When to water houseplants – exact time to water indoor plants through spring and summer

Royal Horticultural Society: Humidity for house plants

We use your sign-up to provide content in ways you’ve consented to and to improve our understanding of you. This may include adverts from us and 3rd parties based on our understanding. You can unsubscribe at any time. More info

Houseplants are sheltered from the elements, but it means that they need to be watered more frequently than garden plants. While your indoor plants may not be exposed to rainfall, they will need to be given a drink more often during the warmer months when growth is more rapid. This is exactly how often you should water your houseplants in spring and summer to keep them looking bright and healthy throughout the year.

Watering houseplants can be a tricky task to master, with plenty of opportunity for things to go wrong with too much, or too little water.

There is no one-size-fits-all solution to hydrating different types of indoor plants, but there are some key things you can do to avoid damaging them while watering.

Establishing a good watering schedule through spring and summer is easy with a bit of practice, and this is the exact time you should aim for to keep different varieties in good stead all year round.

When to water houseplants

The best time to water houseplants is in the morning, in order to give the plant plenty of time to dry out.

For plants on window sills which enjoy a lot of light, you should always avoid water on a cloudy day.

This is because their foliage will not dry out at the usual rate, which could lead to a number of issues – including disease and fungus caused by soggy leaves.

Most houseplants can survive quite happily for up to two weeks in most indoor conditions without being watered, though this will depend on the type of plant you’re growing.

Aside from the species of the plant, other variables which will affect watering include:

The type of potting medium – (can contribute to moisture or dryness)

  • Light exposure
  • Temperature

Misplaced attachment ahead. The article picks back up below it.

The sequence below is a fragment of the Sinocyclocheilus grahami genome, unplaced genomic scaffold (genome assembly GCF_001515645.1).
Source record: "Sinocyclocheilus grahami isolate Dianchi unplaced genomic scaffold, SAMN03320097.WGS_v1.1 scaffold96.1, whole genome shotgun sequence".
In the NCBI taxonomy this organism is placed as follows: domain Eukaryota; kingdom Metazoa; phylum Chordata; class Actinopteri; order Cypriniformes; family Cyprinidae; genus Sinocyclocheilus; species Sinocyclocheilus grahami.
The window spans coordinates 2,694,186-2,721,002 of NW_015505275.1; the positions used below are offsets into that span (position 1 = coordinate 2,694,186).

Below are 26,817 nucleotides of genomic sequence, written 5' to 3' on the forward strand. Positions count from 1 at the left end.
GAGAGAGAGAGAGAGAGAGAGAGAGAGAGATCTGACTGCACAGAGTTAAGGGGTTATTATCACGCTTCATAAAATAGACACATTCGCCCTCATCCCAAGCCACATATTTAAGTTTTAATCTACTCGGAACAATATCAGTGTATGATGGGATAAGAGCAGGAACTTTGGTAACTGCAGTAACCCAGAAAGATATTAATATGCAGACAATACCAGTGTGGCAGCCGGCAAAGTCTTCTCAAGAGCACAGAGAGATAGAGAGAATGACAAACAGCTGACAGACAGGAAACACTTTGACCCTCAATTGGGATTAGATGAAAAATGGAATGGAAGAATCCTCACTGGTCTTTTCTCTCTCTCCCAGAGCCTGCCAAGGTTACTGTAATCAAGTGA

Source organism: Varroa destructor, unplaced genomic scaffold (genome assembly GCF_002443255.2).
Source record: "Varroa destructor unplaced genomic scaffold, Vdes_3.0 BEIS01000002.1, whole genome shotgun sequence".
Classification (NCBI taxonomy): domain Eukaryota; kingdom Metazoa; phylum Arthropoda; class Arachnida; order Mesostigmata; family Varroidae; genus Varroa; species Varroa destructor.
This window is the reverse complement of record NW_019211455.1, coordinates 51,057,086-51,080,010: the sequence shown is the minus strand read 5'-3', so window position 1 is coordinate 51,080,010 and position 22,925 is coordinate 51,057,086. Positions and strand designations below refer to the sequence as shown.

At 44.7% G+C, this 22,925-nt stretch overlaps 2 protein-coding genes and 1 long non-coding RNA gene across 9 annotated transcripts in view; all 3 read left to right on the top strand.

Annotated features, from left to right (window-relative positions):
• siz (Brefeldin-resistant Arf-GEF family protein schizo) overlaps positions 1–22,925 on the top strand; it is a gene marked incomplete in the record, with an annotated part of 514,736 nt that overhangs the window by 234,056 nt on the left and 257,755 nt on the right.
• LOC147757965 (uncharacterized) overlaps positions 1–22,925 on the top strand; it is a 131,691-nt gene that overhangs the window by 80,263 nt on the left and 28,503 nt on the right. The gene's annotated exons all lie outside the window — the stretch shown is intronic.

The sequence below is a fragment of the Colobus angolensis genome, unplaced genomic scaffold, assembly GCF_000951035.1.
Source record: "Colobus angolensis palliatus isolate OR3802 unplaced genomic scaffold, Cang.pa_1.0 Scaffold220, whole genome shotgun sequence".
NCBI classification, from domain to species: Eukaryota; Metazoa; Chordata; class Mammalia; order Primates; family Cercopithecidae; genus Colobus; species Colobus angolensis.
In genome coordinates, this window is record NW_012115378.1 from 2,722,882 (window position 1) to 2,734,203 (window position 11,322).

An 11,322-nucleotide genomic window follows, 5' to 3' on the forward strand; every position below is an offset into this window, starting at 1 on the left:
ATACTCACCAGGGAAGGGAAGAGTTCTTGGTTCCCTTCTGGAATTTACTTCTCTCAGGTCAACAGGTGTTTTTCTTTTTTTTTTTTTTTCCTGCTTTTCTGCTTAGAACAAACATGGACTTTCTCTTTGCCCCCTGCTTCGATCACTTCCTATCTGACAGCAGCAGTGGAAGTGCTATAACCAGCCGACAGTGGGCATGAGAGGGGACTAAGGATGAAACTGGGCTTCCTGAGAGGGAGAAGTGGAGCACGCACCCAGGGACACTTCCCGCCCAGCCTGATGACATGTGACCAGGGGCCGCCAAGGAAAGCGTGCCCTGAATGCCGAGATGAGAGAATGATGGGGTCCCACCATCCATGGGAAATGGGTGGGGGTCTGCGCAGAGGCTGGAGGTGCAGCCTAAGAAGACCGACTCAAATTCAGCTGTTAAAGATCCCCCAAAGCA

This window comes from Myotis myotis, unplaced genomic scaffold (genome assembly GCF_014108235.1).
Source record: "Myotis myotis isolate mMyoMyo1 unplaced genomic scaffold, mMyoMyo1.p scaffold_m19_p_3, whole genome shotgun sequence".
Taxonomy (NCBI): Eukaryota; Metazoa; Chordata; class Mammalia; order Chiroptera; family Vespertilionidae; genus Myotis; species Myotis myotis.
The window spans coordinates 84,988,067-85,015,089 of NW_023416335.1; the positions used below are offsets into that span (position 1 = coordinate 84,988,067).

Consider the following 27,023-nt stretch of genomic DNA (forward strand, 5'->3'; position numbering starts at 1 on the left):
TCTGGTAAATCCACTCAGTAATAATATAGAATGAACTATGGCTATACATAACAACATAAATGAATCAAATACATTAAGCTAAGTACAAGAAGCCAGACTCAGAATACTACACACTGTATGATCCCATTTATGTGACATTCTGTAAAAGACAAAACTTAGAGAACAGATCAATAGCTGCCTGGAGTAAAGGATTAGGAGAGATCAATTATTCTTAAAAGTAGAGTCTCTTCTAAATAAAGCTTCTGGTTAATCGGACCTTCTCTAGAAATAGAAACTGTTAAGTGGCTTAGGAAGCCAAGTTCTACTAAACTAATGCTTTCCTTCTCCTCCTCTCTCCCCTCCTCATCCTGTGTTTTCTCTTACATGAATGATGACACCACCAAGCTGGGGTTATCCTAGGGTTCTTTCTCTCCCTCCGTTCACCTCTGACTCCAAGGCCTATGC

• Humidity
  • Whether the plant is hanging or sitting – (hanging plants dry out more quickly)

Using a fixed schedule will not work all year round for your indoor plants, but you should have a set time to check the soil to see if the plant needs watering.

Check the soil by digging your index finger into the soil to test how dry or damp it feels.

Most of the time, bone dry soil means your plant needs watering – though some species should be watered just before then.

When to cut back tulips – key date to secure fresh blooms next year [INSIGHT]
Japanese knotweed costs thousands to banish – key signs [ANALYSIS]
Watering: The best time of day to water the plants in your garden [REVEAL]

Here are some of the different types of houseplants, and how often you should water them.

Peace lily

Giving your peace lily a drink should only be done once the soil is almost, but not completely, dry to touch.

It is crucial that you water the plant before the potting mix dries completely, as this is when the lily will begin to wilt.

Calathea Ornata (pinstripe plant)

This plant requires constant moisture, so regular watering is required.

Try to maintain slightly moist soil by watering a moderate amount as soon as the surface of the soil starts to dry out.


Succulents are a large group of plants which includes multiple different species, many of which have adapted to prevent water loss.

As a general rule, succulents such as aloe vera and cacti should only be watered once the potting mix has dried out completely.


You should wait until the soil is dry and the roots are silvery white before giving the plant a thorough watering.

The leaves will become wrinkly and droop when they are dehydrated, so try to avoid this from happening by checking the pot regularly to keep your plant healthy.

Source: Read Full Article